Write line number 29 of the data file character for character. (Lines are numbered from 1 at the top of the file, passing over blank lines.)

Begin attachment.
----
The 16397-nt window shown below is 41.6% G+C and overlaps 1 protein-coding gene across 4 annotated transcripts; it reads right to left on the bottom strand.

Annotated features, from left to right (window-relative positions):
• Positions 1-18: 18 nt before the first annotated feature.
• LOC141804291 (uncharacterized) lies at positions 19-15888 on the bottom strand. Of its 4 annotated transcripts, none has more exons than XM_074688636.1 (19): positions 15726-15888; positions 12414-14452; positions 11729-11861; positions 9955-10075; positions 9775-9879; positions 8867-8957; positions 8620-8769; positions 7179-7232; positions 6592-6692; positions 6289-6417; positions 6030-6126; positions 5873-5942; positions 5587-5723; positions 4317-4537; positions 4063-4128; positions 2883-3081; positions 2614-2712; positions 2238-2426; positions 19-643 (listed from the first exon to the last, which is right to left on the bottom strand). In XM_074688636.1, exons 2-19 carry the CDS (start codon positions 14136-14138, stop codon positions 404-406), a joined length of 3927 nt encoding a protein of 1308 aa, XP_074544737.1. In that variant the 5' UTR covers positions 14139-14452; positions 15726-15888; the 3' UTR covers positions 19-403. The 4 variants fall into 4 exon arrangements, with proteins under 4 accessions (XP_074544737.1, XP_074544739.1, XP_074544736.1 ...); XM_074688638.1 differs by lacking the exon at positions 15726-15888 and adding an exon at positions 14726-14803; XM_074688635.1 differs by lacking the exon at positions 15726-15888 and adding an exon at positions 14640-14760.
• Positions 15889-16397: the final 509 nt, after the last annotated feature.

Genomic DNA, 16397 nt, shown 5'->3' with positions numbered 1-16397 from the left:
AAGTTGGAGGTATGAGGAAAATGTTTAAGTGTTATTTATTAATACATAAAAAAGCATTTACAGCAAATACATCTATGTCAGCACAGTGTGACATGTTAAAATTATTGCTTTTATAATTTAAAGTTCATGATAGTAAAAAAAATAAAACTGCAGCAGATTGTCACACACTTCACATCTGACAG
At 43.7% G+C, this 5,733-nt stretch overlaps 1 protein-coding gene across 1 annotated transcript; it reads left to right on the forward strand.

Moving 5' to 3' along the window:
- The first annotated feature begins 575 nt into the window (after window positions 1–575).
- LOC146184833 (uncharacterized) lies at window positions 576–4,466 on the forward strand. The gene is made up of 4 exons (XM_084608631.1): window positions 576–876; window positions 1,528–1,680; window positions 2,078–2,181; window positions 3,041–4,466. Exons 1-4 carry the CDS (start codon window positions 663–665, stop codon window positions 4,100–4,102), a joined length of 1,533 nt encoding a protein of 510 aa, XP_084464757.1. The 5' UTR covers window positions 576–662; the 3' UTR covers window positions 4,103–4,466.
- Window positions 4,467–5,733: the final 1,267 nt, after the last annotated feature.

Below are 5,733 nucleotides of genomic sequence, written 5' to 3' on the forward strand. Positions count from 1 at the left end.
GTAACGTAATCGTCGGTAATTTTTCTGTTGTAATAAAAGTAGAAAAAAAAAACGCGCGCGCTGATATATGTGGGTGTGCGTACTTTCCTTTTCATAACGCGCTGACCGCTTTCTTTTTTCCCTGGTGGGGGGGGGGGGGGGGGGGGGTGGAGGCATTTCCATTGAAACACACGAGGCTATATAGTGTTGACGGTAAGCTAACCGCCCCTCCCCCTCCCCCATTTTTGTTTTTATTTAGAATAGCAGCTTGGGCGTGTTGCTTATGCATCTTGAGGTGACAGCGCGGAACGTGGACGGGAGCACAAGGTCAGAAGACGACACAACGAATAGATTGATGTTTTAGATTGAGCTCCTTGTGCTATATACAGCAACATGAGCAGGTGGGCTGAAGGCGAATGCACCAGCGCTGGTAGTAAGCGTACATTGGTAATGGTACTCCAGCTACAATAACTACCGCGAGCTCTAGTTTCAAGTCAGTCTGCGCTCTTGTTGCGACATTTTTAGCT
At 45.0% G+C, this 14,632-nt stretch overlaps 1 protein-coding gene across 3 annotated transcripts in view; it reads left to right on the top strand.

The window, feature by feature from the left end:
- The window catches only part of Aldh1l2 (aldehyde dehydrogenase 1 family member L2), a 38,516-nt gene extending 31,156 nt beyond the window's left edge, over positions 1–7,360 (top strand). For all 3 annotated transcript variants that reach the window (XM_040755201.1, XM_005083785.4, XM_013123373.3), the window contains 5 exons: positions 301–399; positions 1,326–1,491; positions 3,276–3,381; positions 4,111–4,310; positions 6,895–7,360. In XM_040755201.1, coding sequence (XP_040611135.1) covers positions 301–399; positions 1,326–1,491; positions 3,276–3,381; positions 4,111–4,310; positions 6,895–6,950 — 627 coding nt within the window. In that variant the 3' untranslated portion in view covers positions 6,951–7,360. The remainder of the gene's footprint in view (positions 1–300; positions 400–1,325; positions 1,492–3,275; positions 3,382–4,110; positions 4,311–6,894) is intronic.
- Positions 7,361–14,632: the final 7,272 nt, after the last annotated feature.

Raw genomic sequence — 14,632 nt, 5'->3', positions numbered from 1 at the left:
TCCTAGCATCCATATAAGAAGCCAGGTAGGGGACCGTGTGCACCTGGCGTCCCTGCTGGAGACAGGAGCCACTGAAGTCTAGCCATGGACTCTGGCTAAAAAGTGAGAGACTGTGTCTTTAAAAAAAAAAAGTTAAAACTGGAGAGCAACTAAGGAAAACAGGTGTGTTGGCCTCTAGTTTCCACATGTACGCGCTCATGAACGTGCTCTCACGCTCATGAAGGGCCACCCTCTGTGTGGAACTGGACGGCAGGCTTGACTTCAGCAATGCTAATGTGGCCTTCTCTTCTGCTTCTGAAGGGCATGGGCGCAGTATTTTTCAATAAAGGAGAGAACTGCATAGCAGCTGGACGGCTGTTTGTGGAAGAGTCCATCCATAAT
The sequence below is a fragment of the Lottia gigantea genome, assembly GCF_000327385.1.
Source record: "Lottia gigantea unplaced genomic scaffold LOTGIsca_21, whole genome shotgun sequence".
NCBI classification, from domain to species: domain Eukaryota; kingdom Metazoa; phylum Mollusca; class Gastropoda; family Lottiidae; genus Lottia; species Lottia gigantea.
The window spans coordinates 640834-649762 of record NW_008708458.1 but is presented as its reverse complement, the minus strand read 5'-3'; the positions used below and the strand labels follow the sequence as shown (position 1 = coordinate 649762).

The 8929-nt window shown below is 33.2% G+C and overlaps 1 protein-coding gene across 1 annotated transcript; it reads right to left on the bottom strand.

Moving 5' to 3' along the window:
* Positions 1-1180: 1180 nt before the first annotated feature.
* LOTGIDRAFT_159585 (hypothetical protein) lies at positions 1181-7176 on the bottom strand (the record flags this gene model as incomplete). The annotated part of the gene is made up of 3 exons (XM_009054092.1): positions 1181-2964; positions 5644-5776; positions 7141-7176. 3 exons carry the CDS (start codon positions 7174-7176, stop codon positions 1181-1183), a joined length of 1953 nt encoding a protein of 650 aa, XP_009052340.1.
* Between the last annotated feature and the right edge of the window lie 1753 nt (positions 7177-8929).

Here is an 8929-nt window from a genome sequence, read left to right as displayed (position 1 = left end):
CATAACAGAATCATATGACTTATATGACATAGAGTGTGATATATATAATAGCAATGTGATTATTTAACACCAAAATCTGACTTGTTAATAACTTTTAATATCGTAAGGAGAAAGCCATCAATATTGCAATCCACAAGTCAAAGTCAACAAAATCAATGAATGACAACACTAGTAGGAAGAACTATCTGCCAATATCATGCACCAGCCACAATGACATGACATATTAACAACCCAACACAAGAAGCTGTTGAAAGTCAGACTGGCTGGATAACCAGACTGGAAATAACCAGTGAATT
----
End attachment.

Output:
* Between the last annotated feature and the right edge of the window lie 1753 nt (positions 7177-8929).